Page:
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  5. Geno C

    Geno C

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    I put together a 22-250ai for my youngest. It has a 21” 7.7 Krieger 4 groove. I built it to shoot the 80vlds but I have some 90s I’ll test to see if they’ll work also. 3100fps should be too hard.
     
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  6. Evan

    Evan

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    I'm hoping it would show the tremendous accuracy they are known for, and while I think a 22 PPC is a bit closer to ideal powder capacity, the 22-250 is the rifle that needs a barrel and the 22br is looking like the best replacement.

    Air is thin up here in the Rockies, lol. I don't want to build something that only works up here. I may move in the not too distant future and would hate to have bullets that no longer work.
     
  7. Cuando

    Cuando

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    My .22br pushes 88's @ 2,940 with a 21" bbl and duplicates my 22" 6 Dasher dope with 108 ELD's.
     
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  8. Evan

    Evan

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    What freebore did your reamer have, if you recall?
     
  9. xswanted

    xswanted Gold $$ Contributor

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    I have a 22BR 8 twist.

    I can run 75s in it over 3200 and 80s easily chug along in the 3125 range.

    These two loads will get you way out there. I don’t know if the heavier bullets are worth it, but it might be fun to shoot the 90s or 95s even from a 22 br and see what you get.
     
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  10. Rtheurer

    Rtheurer

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    For your comparison. I have been running a 224 Grendel ( 22PPC Improved if you will) with a 24" barrel. I am getting 3030FPS from the super long 88Gr ELD bullet. 1:7 Twist. Just shot it in a 1000 yard match yesterday. I believe you will get 3000 pretty easy with the 30" tube and the 22PPC with less case capacity. Picture from left to right: 7.62X39, Norma 22PPC, 224 Grendel. 20180923_091324.jpg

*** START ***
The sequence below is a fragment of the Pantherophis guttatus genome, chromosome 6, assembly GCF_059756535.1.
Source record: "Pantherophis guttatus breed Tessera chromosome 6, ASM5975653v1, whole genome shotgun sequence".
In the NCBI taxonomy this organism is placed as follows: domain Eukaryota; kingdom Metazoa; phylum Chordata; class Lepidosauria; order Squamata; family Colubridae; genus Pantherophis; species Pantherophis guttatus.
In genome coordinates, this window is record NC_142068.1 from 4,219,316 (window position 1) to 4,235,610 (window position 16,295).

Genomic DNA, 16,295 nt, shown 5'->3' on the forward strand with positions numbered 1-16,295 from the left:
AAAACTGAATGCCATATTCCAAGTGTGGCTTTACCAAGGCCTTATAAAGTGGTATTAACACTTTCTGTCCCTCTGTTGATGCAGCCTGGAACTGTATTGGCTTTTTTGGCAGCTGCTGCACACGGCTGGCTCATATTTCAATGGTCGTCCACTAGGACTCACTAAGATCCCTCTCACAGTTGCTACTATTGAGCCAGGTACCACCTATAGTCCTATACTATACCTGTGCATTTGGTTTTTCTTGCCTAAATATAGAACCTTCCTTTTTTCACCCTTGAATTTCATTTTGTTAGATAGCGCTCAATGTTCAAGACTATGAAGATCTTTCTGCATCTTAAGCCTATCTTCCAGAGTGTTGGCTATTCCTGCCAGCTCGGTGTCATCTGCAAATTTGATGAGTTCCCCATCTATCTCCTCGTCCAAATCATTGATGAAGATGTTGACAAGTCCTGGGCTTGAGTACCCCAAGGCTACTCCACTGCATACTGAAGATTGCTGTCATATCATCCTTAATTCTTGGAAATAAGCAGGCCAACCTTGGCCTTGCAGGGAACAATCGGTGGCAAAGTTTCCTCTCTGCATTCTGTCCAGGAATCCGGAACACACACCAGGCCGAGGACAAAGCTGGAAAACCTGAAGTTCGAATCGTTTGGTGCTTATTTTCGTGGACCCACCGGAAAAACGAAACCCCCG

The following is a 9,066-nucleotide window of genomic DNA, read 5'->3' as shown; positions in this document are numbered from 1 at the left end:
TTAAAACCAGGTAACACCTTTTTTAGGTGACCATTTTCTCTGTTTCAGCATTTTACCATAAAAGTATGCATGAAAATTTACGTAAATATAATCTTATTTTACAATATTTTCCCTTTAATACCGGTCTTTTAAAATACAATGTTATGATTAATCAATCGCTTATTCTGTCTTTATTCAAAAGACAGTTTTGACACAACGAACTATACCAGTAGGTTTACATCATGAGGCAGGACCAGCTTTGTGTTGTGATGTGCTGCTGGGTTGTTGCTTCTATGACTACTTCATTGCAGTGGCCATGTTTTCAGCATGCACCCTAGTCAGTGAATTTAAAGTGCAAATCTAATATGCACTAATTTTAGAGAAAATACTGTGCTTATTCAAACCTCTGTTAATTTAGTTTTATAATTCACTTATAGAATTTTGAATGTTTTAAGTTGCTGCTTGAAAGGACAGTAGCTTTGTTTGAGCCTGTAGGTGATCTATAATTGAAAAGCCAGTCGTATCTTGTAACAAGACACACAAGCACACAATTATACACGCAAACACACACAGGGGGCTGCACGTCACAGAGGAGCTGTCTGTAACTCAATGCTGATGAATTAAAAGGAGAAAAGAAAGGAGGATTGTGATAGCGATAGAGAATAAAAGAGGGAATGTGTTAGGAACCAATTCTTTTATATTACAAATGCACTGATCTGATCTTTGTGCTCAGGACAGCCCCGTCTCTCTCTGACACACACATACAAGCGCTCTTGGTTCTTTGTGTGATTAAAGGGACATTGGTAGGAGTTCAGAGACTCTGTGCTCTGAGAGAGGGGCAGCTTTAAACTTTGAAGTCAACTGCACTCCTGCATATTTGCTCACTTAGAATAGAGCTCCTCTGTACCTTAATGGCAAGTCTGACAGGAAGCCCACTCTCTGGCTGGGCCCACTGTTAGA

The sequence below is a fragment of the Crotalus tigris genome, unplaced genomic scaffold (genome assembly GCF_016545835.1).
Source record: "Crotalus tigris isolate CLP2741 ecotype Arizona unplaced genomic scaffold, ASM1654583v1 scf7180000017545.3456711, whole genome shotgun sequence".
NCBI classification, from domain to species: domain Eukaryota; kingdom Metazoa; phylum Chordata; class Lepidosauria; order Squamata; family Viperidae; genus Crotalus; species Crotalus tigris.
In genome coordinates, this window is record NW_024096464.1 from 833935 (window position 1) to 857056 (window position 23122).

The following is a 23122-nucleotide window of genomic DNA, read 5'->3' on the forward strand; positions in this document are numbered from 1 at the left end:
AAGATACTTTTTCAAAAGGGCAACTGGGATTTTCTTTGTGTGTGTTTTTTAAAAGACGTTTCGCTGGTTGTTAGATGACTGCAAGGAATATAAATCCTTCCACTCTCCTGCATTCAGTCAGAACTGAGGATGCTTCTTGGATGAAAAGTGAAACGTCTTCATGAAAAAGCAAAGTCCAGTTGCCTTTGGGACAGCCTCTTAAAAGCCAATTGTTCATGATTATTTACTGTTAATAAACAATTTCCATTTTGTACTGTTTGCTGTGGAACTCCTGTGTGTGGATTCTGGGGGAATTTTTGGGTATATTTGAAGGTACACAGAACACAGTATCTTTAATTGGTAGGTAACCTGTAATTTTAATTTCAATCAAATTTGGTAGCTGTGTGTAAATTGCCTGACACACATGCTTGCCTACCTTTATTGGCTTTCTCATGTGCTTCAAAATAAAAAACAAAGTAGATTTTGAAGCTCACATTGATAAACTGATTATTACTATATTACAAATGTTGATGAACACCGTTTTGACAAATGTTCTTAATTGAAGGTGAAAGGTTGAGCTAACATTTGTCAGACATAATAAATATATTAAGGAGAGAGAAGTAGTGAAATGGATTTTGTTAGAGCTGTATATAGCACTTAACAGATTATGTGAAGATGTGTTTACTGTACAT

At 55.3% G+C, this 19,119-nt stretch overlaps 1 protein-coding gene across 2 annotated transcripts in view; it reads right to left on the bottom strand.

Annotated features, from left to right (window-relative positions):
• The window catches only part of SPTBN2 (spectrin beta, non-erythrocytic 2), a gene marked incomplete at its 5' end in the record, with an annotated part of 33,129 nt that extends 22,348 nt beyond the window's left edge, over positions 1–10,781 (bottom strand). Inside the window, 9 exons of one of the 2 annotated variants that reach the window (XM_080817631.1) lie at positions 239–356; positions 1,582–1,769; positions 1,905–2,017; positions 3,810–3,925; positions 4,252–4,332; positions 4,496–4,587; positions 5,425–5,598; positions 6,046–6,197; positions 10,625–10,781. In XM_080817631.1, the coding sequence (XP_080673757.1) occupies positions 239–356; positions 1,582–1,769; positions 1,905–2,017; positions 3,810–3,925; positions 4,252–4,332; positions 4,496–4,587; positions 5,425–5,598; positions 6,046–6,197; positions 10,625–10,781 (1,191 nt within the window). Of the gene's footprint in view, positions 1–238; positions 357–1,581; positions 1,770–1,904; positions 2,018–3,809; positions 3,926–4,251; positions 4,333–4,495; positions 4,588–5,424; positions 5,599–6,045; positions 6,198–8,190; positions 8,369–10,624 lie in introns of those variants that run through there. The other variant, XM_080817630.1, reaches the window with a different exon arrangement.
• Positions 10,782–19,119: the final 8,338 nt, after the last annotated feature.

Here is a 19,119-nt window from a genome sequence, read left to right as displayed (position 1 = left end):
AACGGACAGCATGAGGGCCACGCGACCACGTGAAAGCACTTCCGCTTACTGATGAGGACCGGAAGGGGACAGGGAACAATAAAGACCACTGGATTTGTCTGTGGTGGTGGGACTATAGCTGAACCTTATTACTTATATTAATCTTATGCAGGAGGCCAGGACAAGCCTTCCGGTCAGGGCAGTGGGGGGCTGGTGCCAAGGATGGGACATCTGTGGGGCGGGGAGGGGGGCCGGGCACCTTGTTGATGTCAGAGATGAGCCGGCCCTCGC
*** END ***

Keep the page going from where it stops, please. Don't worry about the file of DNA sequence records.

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  11. Evan

    Evan

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    If I had a PPC boldface, I would go 224 grendel. That's a cartridge I'm super interested in.
     
  12. Ned Ludd

    Ned Ludd Silver $$ Contributor

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    Russell, what twist are you running to stabilize the 88s at those velocities? I have recently been using them in the .223 over Varget at ~2825-ish from a 30" 6.8-twist barrel. Precision was outstanding, but I've had several jacket failures and therefore decided not to use them at this point in F-TR matches. Presumably at 3000+ fps, you can get away with a slower twist rate?
     
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  13. Rtheurer

    Rtheurer

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    Its a Cheap 1:7 Twist X caliber barrel. We just got our 1:6.8 Twist barrels for a couple of XTC Space gun uppers.
     
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  14. TGP

    TGP Gold $$ Contributor

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    Running 90's out a 7 twist at 3000-3100 and no bullet failures
     
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  15. Ned Ludd

    Ned Ludd Silver $$ Contributor

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    I've blown up a few of the 88 ELDMs (as well as 90 VLDs) in a .223 Rem F-TR rifle with a 30" 6.8-twist barrel, which I why I asked. FWIW - the 88s were loaded over Varget at ~2825 fps, the 90 VLDs at ~2860 fps over H4895. I've never lost a single 90 VLD out of many thousands fired through 7.0-twist barrels.
     
    Last edited: May 5, 2019
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  16. Cuando

    Cuando

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    I wanna say it was .90 or so.
     
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  17. Evan

    Evan

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    Do you mean 0.090? Nearly an inch would be tremendously long freebore!
     
  18. Cuando

    Cuando

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    Maybe it was .009”